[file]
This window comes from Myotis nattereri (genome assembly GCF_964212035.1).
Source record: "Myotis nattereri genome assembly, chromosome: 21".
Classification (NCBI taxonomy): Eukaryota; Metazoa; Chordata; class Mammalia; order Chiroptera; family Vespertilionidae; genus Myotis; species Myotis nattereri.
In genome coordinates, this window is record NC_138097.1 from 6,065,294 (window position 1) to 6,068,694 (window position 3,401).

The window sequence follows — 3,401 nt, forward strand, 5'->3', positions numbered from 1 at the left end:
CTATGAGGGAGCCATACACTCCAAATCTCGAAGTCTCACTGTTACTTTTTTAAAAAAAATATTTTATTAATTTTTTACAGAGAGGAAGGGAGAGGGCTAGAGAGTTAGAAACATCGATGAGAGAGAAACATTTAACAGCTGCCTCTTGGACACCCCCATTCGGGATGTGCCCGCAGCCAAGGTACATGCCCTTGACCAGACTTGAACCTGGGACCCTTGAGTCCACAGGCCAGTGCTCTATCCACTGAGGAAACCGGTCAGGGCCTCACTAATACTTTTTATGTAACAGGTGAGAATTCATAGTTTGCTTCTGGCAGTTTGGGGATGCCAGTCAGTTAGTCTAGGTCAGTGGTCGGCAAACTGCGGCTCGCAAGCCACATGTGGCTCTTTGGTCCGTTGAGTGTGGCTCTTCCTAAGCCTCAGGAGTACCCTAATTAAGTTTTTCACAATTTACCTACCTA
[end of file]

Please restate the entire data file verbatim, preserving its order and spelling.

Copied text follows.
This window comes from Myotis nattereri (genome assembly GCF_964212035.1).
Source record: "Myotis nattereri genome assembly, chromosome: 21".
Classification (NCBI taxonomy): Eukaryota; Metazoa; Chordata; class Mammalia; order Chiroptera; family Vespertilionidae; genus Myotis; species Myotis nattereri.
In genome coordinates, this window is record NC_138097.1 from 6,065,294 (window position 1) to 6,068,694 (window position 3,401).

The window sequence follows — 3,401 nt, forward strand, 5'->3', positions numbered from 1 at the left end:
CTATGAGGGAGCCATACACTCCAAATCTCGAAGTCTCACTGTTACTTTTTTAAAAAAAATATTTTATTAATTTTTTACAGAGAGGAAGGGAGAGGGCTAGAGAGTTAGAAACATCGATGAGAGAGAAACATTTAACAGCTGCCTCTTGGACACCCCCATTCGGGATGTGCCCGCAGCCAAGGTACATGCCCTTGACCAGACTTGAACCTGGGACCCTTGAGTCCACAGGCCAGTGCTCTATCCACTGAGGAAACCGGTCAGGGCCTCACTAATACTTTTTATGTAACAGGTGAGAATTCATAGTTTGCTTCTGGCAGTTTGGGGATGCCAGTCAGTTAGTCTAGGTCAGTGGTCGGCAAACTGCGGCTCGCAAGCCACATGTGGCTCTTTGGTCCGTTGAGTGTGGCTCTTCCTAAGCCTCAGGAGTACCCTAATTAAGTTTTTCACAATTTACCTACCTA